We don’t get many Little Lorikeets down around The Office area. But there are several pairs that seem to come and go on a regular basis, and I suspect they might always be in the area, just too high up to notice.
With reports of Purple-crowned Lorikeets in the general area, we wondered if they might be at The Office, so took Dolly on a bit of a traverse to see what we could find. Despite EE’s best attempts, we couldn’t spot, let alone hear them. We were getting ready for the trek back out, when the “rattley rolling, squeaky” call came from a tree behind. And there was a pair of Little Lorikeets engaged in some preening and pairbonding alopreening.
I have an emotional connection to every subject
I photograph. You have to love your subject
before others love your photos.
You are Welcome here
I was chatting with my mate Len from BirdLife Werribee (formerly Werribee Wagtails), conservation warrior and dedicated blog-follower. Among other things we talked about blog content and agreed that just following one bird or species made an interesting blog that was self-contained. The other thing I’ve been pondering is that my body of work is overwhelming me to the point that much of it never gets to see the light beyond the harddrive storage.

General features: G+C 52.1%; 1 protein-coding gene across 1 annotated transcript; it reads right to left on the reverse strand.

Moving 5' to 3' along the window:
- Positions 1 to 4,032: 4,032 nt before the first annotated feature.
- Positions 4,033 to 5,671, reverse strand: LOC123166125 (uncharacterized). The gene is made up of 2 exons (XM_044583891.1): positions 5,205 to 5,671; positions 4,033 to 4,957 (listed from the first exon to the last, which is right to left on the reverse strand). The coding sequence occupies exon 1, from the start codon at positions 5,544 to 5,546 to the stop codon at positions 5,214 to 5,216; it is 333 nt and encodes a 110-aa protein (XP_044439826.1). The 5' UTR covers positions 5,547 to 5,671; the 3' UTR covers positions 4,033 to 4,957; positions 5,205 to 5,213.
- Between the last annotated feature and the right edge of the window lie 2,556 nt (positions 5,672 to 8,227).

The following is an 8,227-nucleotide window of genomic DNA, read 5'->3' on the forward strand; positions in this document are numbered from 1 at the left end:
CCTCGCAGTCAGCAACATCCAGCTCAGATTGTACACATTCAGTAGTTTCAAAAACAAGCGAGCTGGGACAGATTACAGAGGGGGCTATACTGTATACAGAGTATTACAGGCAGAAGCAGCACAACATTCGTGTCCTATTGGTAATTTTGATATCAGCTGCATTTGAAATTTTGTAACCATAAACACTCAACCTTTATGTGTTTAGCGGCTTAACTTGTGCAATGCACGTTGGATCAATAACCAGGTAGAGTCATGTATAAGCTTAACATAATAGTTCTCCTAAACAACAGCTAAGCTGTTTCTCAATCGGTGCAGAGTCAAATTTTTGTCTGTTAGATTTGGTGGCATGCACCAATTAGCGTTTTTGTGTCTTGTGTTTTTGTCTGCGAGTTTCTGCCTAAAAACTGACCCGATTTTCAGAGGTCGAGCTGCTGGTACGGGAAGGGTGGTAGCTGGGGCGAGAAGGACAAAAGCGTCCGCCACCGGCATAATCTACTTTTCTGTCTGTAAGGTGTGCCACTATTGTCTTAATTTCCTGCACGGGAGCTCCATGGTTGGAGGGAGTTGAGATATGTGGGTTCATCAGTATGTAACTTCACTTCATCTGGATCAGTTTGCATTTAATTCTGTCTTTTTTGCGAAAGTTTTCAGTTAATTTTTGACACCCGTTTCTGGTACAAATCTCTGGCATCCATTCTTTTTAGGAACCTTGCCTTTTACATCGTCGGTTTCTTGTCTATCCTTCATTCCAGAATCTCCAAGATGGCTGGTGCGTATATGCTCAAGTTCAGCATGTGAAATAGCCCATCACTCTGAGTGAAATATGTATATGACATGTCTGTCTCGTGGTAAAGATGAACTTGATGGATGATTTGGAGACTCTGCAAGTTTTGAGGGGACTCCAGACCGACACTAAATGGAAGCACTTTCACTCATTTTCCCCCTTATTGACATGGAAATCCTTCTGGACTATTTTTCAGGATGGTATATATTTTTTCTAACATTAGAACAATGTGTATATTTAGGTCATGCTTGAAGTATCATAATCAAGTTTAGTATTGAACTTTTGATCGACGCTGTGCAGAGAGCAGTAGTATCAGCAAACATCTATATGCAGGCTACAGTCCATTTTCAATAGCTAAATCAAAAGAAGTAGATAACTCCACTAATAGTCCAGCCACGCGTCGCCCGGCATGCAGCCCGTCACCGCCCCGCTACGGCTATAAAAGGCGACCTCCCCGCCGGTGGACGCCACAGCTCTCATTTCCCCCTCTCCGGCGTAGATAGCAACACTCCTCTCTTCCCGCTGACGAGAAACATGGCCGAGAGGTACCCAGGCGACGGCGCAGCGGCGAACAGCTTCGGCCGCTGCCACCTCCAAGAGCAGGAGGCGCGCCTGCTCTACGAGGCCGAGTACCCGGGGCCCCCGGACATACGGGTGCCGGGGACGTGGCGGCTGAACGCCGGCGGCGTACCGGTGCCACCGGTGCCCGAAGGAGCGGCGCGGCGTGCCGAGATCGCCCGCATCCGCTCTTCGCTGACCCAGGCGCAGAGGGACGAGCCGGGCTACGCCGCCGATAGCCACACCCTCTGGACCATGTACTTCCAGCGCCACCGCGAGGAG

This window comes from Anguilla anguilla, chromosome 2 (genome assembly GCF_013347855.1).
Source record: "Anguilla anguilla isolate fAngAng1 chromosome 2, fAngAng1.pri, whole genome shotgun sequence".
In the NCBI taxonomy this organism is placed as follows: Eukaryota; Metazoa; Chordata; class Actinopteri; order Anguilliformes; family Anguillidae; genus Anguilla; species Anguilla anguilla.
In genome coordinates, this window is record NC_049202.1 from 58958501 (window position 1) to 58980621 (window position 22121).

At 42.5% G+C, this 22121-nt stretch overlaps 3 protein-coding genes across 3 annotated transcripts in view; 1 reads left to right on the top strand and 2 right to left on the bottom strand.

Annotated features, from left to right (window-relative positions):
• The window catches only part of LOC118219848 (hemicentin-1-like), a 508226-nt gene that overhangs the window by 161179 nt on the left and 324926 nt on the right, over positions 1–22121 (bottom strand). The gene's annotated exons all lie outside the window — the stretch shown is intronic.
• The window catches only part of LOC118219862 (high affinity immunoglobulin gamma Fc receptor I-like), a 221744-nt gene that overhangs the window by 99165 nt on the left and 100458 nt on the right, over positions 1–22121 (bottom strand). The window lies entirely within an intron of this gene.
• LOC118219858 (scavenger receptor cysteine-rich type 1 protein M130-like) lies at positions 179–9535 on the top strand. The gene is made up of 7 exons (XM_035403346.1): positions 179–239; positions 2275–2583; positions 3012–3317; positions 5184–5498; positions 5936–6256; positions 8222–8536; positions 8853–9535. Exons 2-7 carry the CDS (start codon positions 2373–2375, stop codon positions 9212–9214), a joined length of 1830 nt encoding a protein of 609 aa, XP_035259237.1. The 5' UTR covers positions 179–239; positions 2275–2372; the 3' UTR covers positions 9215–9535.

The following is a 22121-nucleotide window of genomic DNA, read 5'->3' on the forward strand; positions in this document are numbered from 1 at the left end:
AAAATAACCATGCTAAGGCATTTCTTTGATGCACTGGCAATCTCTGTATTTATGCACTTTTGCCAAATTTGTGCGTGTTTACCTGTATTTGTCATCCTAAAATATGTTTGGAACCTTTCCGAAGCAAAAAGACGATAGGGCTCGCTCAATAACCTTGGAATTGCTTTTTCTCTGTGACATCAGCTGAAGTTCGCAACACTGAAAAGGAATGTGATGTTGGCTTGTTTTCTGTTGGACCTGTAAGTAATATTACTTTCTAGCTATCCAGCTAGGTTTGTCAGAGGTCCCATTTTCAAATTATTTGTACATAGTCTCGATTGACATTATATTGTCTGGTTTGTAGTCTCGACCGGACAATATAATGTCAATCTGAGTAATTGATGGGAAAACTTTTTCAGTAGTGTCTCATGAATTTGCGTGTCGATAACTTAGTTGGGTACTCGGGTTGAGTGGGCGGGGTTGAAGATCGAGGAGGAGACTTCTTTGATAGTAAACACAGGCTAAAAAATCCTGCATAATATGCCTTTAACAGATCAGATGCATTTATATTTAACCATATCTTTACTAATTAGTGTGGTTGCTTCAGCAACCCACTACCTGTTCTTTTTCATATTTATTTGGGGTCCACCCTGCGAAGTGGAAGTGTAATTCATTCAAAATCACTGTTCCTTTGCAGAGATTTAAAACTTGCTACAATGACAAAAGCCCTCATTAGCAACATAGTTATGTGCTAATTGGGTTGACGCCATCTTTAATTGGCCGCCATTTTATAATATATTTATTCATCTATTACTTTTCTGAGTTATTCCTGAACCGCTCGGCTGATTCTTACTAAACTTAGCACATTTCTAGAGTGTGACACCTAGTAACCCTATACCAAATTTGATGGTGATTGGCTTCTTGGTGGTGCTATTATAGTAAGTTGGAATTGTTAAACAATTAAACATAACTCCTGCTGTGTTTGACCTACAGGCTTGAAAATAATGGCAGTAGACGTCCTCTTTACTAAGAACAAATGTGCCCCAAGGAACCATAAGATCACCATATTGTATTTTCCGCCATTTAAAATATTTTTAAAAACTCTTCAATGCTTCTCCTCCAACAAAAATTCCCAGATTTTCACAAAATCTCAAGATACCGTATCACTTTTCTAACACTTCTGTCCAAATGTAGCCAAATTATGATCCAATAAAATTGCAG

Add to that I’ve been following David DuChemin’s blog/facebook/instagram of late and have been forced back to the roots of our craft. Images that have a connection, as Art Wolfe says, “To Create Visual Connections”.
Among David D’s prolific output is an occasional short blog post he entitles “Postcards from …name of place.”
So I’ve considered it might be better rather than lamenting my lack of drive to edit the best photos from a day out, and then let them languish for lack of words, that I might publish them as a blog here, and let the mood, emotion, interest and poetry of the visuals carry the bulk of the work of reaching out to the reader. After all someone said “A picture is worth a thousand words”, and millions of words have been written about it. 🙂